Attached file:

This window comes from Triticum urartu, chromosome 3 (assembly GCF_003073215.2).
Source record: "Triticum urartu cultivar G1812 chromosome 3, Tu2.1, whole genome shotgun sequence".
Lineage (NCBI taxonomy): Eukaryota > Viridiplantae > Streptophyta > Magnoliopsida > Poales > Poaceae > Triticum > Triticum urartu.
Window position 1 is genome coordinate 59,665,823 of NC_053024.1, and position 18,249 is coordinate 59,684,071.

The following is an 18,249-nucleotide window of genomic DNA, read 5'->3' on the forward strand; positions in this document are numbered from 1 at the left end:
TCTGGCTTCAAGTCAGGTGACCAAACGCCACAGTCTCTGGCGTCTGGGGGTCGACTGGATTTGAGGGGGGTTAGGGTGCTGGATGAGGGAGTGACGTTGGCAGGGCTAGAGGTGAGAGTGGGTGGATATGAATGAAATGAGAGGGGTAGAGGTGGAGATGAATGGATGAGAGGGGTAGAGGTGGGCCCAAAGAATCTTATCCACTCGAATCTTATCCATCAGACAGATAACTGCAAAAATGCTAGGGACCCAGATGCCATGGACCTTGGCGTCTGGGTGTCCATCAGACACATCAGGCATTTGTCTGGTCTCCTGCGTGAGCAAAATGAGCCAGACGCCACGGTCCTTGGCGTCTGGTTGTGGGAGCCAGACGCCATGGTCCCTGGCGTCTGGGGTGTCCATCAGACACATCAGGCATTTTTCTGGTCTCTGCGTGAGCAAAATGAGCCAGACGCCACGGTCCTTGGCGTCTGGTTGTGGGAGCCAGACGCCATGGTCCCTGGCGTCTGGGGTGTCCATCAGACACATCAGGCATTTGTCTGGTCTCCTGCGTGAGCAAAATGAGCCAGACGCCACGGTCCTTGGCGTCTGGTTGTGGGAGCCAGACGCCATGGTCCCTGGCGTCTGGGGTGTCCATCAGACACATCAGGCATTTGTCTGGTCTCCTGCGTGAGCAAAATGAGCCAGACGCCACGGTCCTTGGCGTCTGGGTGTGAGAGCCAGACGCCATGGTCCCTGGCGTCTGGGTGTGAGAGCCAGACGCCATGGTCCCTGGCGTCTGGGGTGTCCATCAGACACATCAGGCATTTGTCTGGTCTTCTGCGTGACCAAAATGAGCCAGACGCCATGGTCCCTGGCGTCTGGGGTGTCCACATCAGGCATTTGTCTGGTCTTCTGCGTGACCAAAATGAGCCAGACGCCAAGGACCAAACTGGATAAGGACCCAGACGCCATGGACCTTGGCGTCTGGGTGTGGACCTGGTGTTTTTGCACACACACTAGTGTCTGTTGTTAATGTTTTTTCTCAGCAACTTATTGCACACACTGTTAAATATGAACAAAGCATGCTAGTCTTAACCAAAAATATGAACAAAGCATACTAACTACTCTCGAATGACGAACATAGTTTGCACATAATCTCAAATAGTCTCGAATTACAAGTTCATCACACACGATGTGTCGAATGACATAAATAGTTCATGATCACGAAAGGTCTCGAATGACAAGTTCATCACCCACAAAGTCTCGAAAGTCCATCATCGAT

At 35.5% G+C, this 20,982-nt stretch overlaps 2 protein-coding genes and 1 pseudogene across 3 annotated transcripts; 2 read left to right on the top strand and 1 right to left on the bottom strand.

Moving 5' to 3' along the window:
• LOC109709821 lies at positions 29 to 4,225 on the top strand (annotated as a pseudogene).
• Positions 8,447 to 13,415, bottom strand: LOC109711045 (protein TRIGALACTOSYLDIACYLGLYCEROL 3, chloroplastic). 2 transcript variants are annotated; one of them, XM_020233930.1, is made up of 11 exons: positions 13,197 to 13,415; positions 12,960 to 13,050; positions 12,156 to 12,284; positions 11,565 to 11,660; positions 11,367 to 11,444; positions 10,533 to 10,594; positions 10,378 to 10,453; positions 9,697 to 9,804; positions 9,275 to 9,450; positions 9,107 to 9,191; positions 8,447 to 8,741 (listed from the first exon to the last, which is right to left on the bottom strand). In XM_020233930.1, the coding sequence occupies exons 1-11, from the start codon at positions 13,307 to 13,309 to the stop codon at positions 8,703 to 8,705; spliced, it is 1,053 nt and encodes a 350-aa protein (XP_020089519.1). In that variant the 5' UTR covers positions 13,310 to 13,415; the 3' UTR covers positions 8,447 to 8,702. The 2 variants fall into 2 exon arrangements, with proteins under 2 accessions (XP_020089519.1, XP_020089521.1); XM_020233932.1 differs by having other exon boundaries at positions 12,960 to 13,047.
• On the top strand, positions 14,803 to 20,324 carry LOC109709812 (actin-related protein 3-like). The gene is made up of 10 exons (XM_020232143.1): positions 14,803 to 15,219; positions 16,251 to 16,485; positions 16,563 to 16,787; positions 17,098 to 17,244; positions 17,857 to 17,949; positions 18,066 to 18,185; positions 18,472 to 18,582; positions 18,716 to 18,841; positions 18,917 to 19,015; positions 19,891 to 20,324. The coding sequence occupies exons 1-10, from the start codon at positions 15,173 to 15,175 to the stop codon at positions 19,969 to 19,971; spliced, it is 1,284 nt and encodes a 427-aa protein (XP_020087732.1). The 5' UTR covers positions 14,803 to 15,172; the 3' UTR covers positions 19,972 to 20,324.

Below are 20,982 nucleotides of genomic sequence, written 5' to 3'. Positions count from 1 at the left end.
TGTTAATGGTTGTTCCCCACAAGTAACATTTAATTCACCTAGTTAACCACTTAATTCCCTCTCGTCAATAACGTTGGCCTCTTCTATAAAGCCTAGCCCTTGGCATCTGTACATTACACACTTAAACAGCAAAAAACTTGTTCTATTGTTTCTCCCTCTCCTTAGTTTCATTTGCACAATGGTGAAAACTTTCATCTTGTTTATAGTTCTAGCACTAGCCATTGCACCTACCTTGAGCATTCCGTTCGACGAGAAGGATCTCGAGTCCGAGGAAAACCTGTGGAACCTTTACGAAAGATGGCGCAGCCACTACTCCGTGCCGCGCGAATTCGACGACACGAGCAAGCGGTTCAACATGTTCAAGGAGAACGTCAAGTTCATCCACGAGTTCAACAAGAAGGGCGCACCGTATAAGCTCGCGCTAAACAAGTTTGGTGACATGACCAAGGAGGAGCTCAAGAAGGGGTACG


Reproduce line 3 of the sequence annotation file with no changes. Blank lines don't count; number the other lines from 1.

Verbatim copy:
Lineage (NCBI taxonomy): Eukaryota > Viridiplantae > Streptophyta > Magnoliopsida > Poales > Poaceae > Triticum > Triticum urartu.